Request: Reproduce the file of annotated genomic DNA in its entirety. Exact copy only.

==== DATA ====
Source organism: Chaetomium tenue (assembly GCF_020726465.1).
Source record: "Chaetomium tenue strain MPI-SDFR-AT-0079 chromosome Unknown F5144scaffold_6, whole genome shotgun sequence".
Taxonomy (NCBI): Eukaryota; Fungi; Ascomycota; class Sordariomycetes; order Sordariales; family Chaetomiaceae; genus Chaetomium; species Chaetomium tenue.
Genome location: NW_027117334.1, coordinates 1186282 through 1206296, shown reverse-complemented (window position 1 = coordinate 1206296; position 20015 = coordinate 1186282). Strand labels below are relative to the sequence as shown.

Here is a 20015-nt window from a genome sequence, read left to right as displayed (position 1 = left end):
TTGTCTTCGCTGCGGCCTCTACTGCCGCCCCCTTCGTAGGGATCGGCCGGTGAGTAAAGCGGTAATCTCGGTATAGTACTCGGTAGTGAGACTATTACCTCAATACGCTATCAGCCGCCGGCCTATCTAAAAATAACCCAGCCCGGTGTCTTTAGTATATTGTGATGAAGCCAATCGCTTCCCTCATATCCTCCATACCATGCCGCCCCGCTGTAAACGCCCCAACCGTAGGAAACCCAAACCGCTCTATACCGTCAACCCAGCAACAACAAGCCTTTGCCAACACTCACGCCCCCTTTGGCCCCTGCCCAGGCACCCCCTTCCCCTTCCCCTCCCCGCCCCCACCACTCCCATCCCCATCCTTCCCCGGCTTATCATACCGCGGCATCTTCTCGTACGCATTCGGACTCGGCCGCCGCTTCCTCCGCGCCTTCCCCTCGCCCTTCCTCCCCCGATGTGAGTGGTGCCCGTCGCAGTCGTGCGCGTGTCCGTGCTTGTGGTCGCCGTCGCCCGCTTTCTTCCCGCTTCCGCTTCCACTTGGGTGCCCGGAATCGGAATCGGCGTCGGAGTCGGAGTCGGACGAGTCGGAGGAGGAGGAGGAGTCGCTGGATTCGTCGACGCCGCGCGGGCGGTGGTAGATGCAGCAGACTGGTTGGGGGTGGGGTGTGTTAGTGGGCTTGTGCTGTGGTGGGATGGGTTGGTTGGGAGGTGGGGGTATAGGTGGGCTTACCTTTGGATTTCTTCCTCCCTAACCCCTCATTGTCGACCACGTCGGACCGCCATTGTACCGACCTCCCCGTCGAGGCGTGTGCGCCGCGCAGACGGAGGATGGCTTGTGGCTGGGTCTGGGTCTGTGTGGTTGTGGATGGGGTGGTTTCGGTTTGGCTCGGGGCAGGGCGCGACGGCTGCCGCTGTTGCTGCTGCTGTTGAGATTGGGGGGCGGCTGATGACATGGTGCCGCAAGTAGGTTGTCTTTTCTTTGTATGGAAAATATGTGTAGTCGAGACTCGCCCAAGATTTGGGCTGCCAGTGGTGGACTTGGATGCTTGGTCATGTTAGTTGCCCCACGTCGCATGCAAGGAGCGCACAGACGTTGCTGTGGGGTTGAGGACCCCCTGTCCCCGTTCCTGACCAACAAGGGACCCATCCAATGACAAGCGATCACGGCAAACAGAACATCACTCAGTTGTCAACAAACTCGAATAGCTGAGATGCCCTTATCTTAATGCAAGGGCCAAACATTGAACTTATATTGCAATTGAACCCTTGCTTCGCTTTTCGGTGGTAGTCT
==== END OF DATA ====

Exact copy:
Source organism: Chaetomium tenue (assembly GCF_020726465.1).
Source record: "Chaetomium tenue strain MPI-SDFR-AT-0079 chromosome Unknown F5144scaffold_6, whole genome shotgun sequence".
Taxonomy (NCBI): Eukaryota; Fungi; Ascomycota; class Sordariomycetes; order Sordariales; family Chaetomiaceae; genus Chaetomium; species Chaetomium tenue.
Genome location: NW_027117334.1, coordinates 1186282 through 1206296, shown reverse-complemented (window position 1 = coordinate 1206296; position 20015 = coordinate 1186282). Strand labels below are relative to the sequence as shown.

Here is a 20015-nt window from a genome sequence, read left to right as displayed (position 1 = left end):
TTGTCTTCGCTGCGGCCTCTACTGCCGCCCCCTTCGTAGGGATCGGCCGGTGAGTAAAGCGGTAATCTCGGTATAGTACTCGGTAGTGAGACTATTACCTCAATACGCTATCAGCCGCCGGCCTATCTAAAAATAACCCAGCCCGGTGTCTTTAGTATATTGTGATGAAGCCAATCGCTTCCCTCATATCCTCCATACCATGCCGCCCCGCTGTAAACGCCCCAACCGTAGGAAACCCAAACCGCTCTATACCGTCAACCCAGCAACAACAAGCCTTTGCCAACACTCACGCCCCCTTTGGCCCCTGCCCAGGCACCCCCTTCCCCTTCCCCTCCCCGCCCCCACCACTCCCATCCCCATCCTTCCCCGGCTTATCATACCGCGGCATCTTCTCGTACGCATTCGGACTCGGCCGCCGCTTCCTCCGCGCCTTCCCCTCGCCCTTCCTCCCCCGATGTGAGTGGTGCCCGTCGCAGTCGTGCGCGTGTCCGTGCTTGTGGTCGCCGTCGCCCGCTTTCTTCCCGCTTCCGCTTCCACTTGGGTGCCCGGAATCGGAATCGGCGTCGGAGTCGGAGTCGGACGAGTCGGAGGAGGAGGAGGAGTCGCTGGATTCGTCGACGCCGCGCGGGCGGTGGTAGATGCAGCAGACTGGTTGGGGGTGGGGTGTGTTAGTGGGCTTGTGCTGTGGTGGGATGGGTTGGTTGGGAGGTGGGGGTATAGGTGGGCTTACCTTTGGATTTCTTCCTCCCTAACCCCTCATTGTCGACCACGTCGGACCGCCATTGTACCGACCTCCCCGTCGAGGCGTGTGCGCCGCGCAGACGGAGGATGGCTTGTGGCTGGGTCTGGGTCTGTGTGGTTGTGGATGGGGTGGTTTCGGTTTGGCTCGGGGCAGGGCGCGACGGCTGCCGCTGTTGCTGCTGCTGTTGAGATTGGGGGGCGGCTGATGACATGGTGCCGCAAGTAGGTTGTCTTTTCTTTGTATGGAAAATATGTGTAGTCGAGACTCGCCCAAGATTTGGGCTGCCAGTGGTGGACTTGGATGCTTGGTCATGTTAGTTGCCCCACGTCGCATGCAAGGAGCGCACAGACGTTGCTGTGGGGTTGAGGACCCCCTGTCCCCGTTCCTGACCAACAAGGGACCCATCCAATGACAAGCGATCACGGCAAACAGAACATCACTCAGTTGTCAACAAACTCGAATAGCTGAGATGCCCTTATCTTAATGCAAGGGCCAAACATTGAACTTATATTGCAATTGAACCCTTGCTTCGCTTTTCGGTGGTAGTCT